Parcel tax jump coming to combat city’s poor road rating

Parcel tax jump coming to combat city’s poor road rating

Salmon Arm paved road grade drops below 50, transportation parcel tax may increase by $30

The quality of Salmon Arm’s paved roads has sunk, so the transportation parcel tax is rising.

At its March 25 meeting, city council asked staff to prepare a bylaw that would see the city’s parcel tax increase by $30 per parcel from $120 to $150. That will be in addition to the 3.3 per cent tax increase council approved during budget deliberations.

The state of city roads is now rated below 50, according to the city’s Pavement Management Plan. Below 50 is on the low side of a ‘poor’ rating, Chelsea Van de Cappelle, the city’s chief financial officer told council.

The transportation parcel tax was implemented in 2003 as a way to provide a dedicated source of funds for asphaltic overlays for city roads, one that cannot be trimmed by the council of the day to fund other needs. The $150 parcel tax would apply, as Mayor Alan Harrison stated Monday, equally to a lot in a subdivision – a parcel, and the Mall at Piccadilly, also a parcel.

In 2003, the parcel tax was $60 per parcel. In 2008, the Roadway Pavement Management Study showed the road rating had dropped to 78 from 90 in 2000. In response, in 2009 the parcel tax was doubled to $120 per parcel.

In 2011, the last time a road report update was done, the city’s road rating had increased to 82, or the high side of a ‘fair’ rating.

However, eight years later, at below 50, in order to meet 2011 minimum recommendations, the city would need a parcel tax equivalent of $205, Van de Cappelle wrote in a report to council jointly prepared with Rob Niewenhuizen, the city’s director of engineering and public works. In order to actually improve the rating, the parcel tax required would be $342.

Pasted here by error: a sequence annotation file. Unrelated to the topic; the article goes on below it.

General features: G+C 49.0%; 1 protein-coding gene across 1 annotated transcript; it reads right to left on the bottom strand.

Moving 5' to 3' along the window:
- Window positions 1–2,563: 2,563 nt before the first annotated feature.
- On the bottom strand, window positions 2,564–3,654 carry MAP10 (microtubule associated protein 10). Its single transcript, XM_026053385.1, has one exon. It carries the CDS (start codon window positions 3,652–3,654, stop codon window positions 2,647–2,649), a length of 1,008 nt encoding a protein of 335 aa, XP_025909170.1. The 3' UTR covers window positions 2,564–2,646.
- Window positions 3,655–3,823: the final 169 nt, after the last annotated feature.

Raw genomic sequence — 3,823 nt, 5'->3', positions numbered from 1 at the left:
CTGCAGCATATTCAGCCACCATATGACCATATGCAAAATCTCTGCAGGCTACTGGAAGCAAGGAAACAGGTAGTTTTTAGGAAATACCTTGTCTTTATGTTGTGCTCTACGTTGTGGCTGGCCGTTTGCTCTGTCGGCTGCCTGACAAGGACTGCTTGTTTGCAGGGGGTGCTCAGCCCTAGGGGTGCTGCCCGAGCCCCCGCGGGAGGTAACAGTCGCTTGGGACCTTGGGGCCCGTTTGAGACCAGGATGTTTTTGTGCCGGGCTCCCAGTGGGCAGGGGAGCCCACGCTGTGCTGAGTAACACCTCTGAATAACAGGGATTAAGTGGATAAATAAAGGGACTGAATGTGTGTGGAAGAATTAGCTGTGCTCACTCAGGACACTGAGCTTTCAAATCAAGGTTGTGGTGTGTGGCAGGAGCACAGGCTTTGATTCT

“As roads deteriorate it becomes exponentially more expensive to restore them. It should be noted that this deterioration of the City’s road network is a result of a combination of factors – the cost increase of asphalt and labour and inadequate funding in past years,” she wrote.

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Van de Cappelle recommended that council increase the current parcel tax from $120 to $150.

“This increase to the Transportation Parcel Tax will generate approximately $237,000 in additional revenue. While the recommended increase will equate to an annual budget of approximately $1.19 million in 2019, it is still significantly below the recommended funding level required to maintain the road network at its previous ‘fair’ rating,” she wrote.

Coun. Louise Wallace Richmond commented that the parcel tax increase is really just keeping up with inflation as it hasn’t been increased since 2009.

Mayor Harrison said he doesn’t take the $30 increase lightly, and he sees the parcel tax as fair.

“I think it’s fair that everyone pays, as everyone uses the roads.”


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